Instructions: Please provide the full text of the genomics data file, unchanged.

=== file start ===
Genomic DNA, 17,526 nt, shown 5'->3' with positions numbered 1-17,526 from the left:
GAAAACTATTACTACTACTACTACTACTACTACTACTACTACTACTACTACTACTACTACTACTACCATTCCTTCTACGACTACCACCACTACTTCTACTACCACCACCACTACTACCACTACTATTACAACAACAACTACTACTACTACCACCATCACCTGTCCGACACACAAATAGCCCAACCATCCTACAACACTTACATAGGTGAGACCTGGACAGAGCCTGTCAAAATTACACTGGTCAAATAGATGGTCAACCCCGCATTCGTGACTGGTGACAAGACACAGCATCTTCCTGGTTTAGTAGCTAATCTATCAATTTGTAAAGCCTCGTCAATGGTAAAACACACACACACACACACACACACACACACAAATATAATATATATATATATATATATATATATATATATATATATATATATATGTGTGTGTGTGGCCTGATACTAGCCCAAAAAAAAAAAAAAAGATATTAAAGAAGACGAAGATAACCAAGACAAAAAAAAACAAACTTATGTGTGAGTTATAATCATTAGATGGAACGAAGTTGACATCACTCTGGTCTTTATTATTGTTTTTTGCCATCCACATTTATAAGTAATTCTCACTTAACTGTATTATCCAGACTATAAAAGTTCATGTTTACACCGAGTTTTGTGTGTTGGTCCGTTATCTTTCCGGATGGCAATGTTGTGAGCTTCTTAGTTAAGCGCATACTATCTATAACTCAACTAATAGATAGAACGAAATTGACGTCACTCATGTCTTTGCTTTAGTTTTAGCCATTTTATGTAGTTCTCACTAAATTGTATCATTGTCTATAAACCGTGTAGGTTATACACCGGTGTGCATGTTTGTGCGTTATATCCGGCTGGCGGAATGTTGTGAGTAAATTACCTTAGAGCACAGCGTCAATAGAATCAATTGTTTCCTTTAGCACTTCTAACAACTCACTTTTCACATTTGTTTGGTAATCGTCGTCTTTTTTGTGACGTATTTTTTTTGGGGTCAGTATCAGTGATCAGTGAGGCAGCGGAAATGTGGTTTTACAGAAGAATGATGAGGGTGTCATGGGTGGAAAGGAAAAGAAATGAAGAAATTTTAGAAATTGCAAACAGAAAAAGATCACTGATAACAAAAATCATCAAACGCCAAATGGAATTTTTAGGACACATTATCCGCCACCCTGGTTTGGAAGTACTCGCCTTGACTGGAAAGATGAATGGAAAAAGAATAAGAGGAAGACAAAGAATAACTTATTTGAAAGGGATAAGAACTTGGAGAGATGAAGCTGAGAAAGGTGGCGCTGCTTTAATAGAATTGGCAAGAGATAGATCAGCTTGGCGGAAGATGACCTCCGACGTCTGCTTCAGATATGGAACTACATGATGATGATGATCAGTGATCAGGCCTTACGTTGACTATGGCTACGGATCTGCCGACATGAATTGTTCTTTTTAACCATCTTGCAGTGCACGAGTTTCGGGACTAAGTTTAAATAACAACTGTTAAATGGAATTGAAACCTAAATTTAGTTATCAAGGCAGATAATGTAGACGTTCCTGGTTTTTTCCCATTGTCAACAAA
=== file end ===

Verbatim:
Genomic DNA, 17,526 nt, shown 5'->3' with positions numbered 1-17,526 from the left:
GAAAACTATTACTACTACTACTACTACTACTACTACTACTACTACTACTACTACTACTACTACTACCATTCCTTCTACGACTACCACCACTACTTCTACTACCACCACCACTACTACCACTACTATTACAACAACAACTACTACTACTACCACCATCACCTGTCCGACACACAAATAGCCCAACCATCCTACAACACTTACATAGGTGAGACCTGGACAGAGCCTGTCAAAATTACACTGGTCAAATAGATGGTCAACCCCGCATTCGTGACTGGTGACAAGACACAGCATCTTCCTGGTTTAGTAGCTAATCTATCAATTTGTAAAGCCTCGTCAATGGTAAAACACACACACACACACACACACACACACACAAATATAATATATATATATATATATATATATATATATATATATATATATATATGTGTGTGTGTGGCCTGATACTAGCCCAAAAAAAAAAAAAAAGATATTAAAGAAGACGAAGATAACCAAGACAAAAAAAAACAAACTTATGTGTGAGTTATAATCATTAGATGGAACGAAGTTGACATCACTCTGGTCTTTATTATTGTTTTTTGCCATCCACATTTATAAGTAATTCTCACTTAACTGTATTATCCAGACTATAAAAGTTCATGTTTACACCGAGTTTTGTGTGTTGGTCCGTTATCTTTCCGGATGGCAATGTTGTGAGCTTCTTAGTTAAGCGCATACTATCTATAACTCAACTAATAGATAGAACGAAATTGACGTCACTCATGTCTTTGCTTTAGTTTTAGCCATTTTATGTAGTTCTCACTAAATTGTATCATTGTCTATAAACCGTGTAGGTTATACACCGGTGTGCATGTTTGTGCGTTATATCCGGCTGGCGGAATGTTGTGAGTAAATTACCTTAGAGCACAGCGTCAATAGAATCAATTGTTTCCTTTAGCACTTCTAACAACTCACTTTTCACATTTGTTTGGTAATCGTCGTCTTTTTTGTGACGTATTTTTTTTGGGGTCAGTATCAGTGATCAGTGAGGCAGCGGAAATGTGGTTTTACAGAAGAATGATGAGGGTGTCATGGGTGGAAAGGAAAAGAAATGAAGAAATTTTAGAAATTGCAAACAGAAAAAGATCACTGATAACAAAAATCATCAAACGCCAAATGGAATTTTTAGGACACATTATCCGCCACCCTGGTTTGGAAGTACTCGCCTTGACTGGAAAGATGAATGGAAAAAGAATAAGAGGAAGACAAAGAATAACTTATTTGAAAGGGATAAGAACTTGGAGAGATGAAGCTGAGAAAGGTGGCGCTGCTTTAATAGAATTGGCAAGAGATAGATCAGCTTGGCGGAAGATGACCTCCGACGTCTGCTTCAGATATGGAACTACATGATGATGATGATCAGTGATCAGGCCTTACGTTGACTATGGCTACGGATCTGCCGACATGAATTGTTCTTTTTAACCATCTTGCAGTGCACGAGTTTCGGGACTAAGTTTAAATAACAACTGTTAAATGGAATTGAAACCTAAATTTAGTTATCAAGGCAGATAATGTAGACGTTCCTGGTTTTTTCCCATTGTCAACAAA